Native proline-rich motifs exploit sequence context to target actin-remodeling Ena/VASP protein ENAH
AffiliationDepartment of Cellular & Molecular Medicine, University of Arizona
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PublishereLife Sciences Publications Ltd
CitationHwang, T., Parker, S. S., Hill, S. M., Grant, R. A., Ilunga, M. W., Sivaraman, V., Mouneimne, G., & Keating, A. E. (2022). Native proline-rich motifs exploit sequence context to target actin-remodeling Ena/VASP protein ENAH. ELife.
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AbstractThe human proteome is replete with short linear motifs (SLiMs) of four to six residues that are critical for protein-protein interactions, yet the importance of the sequence surrounding such motifs is underexplored. We devised a proteomic screen to examine the influence of SLiM sequence context on protein-protein interactions. Focusing on the EVH1 domain of human ENAH, an actin regulator that is highly expressed in invasive cancers, we screened 36-residue proteome-derived peptides and discovered new interaction partners of ENAH and diverse mechanisms by which context influences binding. A pocket on the ENAH EVH1 domain that has diverged from other Ena/VASP paralogs recognizes extended SLiMs and favors motif-flanking proline residues. Many high-affinity ENAH binders that contain two proline-rich SLiMs use a noncanonical site on the EVH1 domain for binding and display a thermodynamic signature consistent with the two-motif chain engaging a single domain. We also found that photoreceptor cilium actin regulator (PCARE) uses an extended 23-residue region to obtain a higher affinity than any known ENAH EVH1-binding motif. Our screen provides a way to uncover the effects of proteomic context on motif-mediated binding, revealing diverse mechanisms of control over EVH1 interactions and establishing that SLiMs can’t be fully understood outside of their native context. © Hwang et al.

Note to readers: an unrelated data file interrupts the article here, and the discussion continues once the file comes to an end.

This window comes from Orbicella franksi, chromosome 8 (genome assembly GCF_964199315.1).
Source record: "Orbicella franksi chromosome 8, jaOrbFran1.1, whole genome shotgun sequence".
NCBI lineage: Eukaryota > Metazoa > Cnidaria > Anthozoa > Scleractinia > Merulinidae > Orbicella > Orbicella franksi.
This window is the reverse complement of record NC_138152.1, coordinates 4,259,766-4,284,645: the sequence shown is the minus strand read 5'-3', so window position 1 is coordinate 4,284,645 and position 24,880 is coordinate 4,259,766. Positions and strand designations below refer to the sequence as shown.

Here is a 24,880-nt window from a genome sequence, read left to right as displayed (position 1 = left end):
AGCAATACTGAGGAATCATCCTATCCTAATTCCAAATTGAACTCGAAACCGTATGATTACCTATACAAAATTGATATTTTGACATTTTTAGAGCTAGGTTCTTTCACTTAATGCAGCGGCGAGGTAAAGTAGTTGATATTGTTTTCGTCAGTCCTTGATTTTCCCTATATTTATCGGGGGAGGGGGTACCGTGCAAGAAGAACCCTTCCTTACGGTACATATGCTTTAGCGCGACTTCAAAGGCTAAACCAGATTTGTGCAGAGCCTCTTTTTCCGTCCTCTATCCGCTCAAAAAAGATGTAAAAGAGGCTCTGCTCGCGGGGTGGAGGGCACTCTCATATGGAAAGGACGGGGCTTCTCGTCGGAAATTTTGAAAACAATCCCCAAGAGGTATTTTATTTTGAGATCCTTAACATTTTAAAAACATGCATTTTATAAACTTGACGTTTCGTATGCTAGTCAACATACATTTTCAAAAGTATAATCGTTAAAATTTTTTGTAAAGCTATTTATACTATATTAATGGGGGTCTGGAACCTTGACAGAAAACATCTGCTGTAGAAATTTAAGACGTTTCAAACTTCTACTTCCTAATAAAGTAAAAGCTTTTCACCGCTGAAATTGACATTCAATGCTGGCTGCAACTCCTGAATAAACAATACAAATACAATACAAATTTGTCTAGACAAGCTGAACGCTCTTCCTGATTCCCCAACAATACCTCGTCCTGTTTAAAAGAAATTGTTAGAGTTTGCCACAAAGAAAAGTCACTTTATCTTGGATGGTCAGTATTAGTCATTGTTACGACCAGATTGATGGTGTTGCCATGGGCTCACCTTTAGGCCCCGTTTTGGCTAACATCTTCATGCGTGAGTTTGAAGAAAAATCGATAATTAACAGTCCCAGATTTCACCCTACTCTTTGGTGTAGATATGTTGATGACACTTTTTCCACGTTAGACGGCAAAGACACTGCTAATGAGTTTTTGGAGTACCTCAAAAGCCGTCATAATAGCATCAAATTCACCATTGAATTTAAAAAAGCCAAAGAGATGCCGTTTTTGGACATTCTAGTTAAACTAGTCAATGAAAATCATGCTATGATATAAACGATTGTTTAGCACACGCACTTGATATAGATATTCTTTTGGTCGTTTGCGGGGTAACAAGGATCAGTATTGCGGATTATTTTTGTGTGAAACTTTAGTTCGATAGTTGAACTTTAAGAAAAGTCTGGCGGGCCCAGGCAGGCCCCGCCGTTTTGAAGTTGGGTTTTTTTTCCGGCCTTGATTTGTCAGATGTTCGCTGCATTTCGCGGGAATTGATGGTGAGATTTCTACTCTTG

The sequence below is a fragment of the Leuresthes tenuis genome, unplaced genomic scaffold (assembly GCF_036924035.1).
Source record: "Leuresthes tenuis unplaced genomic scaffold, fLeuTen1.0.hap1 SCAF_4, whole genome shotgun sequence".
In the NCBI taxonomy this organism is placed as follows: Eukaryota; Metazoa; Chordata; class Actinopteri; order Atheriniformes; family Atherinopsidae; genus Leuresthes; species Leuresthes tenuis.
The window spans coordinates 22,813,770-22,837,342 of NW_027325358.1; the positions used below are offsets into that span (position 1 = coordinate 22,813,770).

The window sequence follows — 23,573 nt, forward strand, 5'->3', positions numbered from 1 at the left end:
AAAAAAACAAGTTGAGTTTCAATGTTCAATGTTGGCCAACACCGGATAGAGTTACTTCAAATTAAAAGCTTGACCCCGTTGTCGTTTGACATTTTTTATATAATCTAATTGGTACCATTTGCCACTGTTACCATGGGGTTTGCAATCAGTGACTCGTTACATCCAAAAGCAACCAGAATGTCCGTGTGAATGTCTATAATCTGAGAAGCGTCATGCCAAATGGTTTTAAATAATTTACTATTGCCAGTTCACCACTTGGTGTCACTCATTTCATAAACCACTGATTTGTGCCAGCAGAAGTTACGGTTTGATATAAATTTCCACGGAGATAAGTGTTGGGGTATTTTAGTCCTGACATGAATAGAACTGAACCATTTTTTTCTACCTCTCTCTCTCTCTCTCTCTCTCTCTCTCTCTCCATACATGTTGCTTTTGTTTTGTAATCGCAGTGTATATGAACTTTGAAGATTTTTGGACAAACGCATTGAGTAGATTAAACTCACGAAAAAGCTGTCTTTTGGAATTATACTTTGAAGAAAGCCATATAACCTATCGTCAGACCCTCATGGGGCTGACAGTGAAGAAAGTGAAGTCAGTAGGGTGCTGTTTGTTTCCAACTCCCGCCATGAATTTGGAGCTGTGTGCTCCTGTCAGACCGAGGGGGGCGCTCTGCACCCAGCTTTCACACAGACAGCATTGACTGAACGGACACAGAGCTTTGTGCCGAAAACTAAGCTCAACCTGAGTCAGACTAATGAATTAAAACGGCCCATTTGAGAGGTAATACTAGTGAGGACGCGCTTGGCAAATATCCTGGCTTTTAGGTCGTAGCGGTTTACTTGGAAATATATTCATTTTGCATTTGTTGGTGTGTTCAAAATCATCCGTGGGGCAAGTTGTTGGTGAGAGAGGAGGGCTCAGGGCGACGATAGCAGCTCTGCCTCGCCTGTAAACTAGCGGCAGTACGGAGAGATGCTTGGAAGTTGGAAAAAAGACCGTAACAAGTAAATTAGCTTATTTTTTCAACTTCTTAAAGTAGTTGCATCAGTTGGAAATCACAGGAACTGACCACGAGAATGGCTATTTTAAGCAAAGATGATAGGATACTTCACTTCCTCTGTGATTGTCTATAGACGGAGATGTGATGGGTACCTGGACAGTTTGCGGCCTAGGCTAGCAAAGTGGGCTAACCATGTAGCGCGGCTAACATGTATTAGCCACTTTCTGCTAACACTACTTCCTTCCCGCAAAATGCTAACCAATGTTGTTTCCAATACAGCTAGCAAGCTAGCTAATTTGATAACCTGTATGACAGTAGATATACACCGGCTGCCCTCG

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Except where otherwise noted, this item's license is described as Copyright Hwang et al. This article is distributed under the terms of the Creative Commons Attribution License.
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